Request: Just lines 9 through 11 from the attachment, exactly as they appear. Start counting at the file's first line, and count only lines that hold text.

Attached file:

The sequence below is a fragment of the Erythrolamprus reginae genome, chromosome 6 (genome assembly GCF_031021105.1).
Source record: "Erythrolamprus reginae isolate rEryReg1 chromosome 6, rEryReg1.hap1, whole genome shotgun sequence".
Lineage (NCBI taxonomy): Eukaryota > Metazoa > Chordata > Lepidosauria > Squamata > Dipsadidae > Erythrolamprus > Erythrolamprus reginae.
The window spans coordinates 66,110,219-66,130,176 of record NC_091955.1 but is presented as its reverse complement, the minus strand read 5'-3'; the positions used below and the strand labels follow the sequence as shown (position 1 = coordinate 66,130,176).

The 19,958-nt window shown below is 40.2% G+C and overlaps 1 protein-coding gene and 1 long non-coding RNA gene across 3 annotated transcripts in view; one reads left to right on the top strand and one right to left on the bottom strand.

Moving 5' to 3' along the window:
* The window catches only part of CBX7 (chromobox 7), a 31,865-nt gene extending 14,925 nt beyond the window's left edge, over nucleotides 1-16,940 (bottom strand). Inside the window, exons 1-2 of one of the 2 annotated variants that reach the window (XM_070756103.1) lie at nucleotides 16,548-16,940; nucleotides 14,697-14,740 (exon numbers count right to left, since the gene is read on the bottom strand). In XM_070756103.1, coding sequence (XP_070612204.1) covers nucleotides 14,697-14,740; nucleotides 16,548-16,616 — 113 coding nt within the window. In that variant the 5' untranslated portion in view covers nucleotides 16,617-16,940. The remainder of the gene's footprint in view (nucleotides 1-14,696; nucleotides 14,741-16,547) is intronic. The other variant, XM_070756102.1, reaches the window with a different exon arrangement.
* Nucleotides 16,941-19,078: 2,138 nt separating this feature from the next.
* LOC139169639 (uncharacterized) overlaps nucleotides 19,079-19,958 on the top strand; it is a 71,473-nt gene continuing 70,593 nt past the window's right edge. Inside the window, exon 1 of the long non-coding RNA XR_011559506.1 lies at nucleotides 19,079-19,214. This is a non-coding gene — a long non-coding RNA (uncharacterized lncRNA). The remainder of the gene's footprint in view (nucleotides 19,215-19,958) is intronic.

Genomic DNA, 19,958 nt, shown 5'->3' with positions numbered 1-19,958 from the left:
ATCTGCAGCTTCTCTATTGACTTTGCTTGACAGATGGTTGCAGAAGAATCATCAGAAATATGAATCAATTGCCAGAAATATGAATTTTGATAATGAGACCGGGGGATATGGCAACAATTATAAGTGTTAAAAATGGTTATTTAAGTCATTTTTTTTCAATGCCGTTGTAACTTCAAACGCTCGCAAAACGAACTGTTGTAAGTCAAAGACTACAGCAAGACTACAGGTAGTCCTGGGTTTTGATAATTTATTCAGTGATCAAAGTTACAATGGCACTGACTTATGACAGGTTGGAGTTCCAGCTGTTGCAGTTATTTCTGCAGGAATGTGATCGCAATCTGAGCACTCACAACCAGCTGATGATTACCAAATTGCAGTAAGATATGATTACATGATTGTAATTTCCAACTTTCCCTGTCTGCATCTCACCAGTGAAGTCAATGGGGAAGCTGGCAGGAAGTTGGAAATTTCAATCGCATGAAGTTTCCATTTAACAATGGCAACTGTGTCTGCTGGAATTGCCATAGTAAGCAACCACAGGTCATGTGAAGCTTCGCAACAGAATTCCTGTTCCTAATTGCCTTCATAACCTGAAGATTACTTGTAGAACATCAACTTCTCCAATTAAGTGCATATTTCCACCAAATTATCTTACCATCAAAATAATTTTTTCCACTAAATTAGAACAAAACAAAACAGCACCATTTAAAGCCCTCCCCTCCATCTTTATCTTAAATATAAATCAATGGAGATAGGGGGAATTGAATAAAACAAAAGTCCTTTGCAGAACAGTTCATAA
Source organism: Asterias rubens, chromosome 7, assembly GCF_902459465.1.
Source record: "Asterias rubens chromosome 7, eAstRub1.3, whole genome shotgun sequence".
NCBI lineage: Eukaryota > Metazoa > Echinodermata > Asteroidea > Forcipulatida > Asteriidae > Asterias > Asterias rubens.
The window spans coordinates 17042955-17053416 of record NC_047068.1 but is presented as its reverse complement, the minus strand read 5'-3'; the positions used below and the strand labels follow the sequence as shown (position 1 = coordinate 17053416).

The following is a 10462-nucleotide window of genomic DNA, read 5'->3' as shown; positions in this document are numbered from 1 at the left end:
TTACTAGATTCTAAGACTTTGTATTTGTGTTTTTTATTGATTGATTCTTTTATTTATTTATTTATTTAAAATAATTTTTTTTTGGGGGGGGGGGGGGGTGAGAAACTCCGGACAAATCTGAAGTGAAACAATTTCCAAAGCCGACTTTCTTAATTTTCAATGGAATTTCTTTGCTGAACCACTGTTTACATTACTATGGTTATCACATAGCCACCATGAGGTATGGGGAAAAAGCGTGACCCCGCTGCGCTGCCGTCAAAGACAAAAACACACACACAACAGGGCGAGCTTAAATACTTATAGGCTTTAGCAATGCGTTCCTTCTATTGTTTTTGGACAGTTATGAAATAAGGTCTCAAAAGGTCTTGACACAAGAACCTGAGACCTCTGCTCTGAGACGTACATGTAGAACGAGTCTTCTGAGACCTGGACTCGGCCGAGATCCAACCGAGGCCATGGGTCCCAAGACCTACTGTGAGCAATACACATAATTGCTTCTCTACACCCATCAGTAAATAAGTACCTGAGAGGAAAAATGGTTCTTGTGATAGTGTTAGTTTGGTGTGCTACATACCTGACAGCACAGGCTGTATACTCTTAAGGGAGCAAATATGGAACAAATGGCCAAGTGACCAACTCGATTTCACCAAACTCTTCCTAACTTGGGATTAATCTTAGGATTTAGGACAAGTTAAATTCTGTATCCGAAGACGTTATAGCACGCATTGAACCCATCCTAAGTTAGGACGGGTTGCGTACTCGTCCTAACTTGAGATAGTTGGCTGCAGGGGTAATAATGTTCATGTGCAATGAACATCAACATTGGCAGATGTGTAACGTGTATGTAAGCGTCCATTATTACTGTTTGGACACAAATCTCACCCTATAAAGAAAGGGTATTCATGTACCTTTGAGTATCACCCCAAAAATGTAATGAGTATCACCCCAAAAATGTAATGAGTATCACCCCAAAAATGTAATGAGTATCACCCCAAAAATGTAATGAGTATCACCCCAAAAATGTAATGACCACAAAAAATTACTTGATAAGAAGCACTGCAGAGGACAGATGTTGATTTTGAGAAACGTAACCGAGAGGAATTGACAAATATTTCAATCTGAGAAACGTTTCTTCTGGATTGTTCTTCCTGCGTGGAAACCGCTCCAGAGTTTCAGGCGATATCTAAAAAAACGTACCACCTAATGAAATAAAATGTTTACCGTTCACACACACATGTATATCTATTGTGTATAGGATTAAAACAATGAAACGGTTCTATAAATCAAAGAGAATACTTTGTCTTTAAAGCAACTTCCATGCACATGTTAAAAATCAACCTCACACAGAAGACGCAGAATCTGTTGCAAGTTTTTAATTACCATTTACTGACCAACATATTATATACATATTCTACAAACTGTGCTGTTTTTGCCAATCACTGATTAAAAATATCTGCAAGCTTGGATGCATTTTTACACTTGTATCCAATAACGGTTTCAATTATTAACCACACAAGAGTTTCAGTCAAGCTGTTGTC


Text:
* LOC139169639 (uncharacterized) overlaps nucleotides 19,079-19,958 on the top strand; it is a 71,473-nt gene continuing 70,593 nt past the window's right edge. Inside the window, exon 1 of the long non-coding RNA XR_011559506.1 lies at nucleotides 19,079-19,214. This is a non-coding gene — a long non-coding RNA (uncharacterized lncRNA). The remainder of the gene's footprint in view (nucleotides 19,215-19,958) is intronic.

Genomic DNA, 19,958 nt, shown 5'->3' with positions numbered 1-19,958 from the left:
ATCTGCAGCTTCTCTATTGACTTTGCTTGACAGATGGTTGCAGAAGAATCATCAGAAATATGAATCAATTGCCAGAAATATGAATTTTGATAATGAGACCGGGGGATATGGCAACAATTATAAGTGTTAAAAATGGTTATTTAAGTCATTTTTTTTCAATGCCGTTGTAACTTCAAACGCTCGCAAAACGAACTGTTGTAAGTCAAAGACTACAGCAAGACTACAGGTAGTCCTGGGTTTTGATAATTTATTCAGTGATCAAAGTTACAATGGCACTGACTTATGACAGGTTGGAGTTCCAGCTGTTGCAGTTATTTCTGCAGGAATGTGATCGCAATCTGAGCACTCACAACCAGCTGATGATTACCAAATTGCAGTAAGATATGATTACATGATTGTAATTTCCAACTTTCCCTGTCTGCATCTCACCAGTGAAGTCAATGGGGAAGCTGGCAGGAAGTTGGAAATTTCAATCGCATGAAGTTTCCATTTAACAATGGCAACTGTGTCTGCTGGAATTGCCATAGTAAGCAACCACAGGTCATGTGAAGCTTCGCAACAGAATTCCTGTTCCTAATTGCCTTCATAACCTGAAGATTACTTGTAGAACATCAACTTCTCCAATTAAGTGCATATTTCCACCAAATTATCTTACCATCAAAATAATTTTTTCCACTAAATTAGAACAAAACAAAACAGCACCATTTAAAGCCCTCCCCTCCATCTTTATCTTAAATATAAATCAATGGAGATAGGGGGAATTGAATAAAACAAAAGTCCTTTGCAGAACAGTTCATAA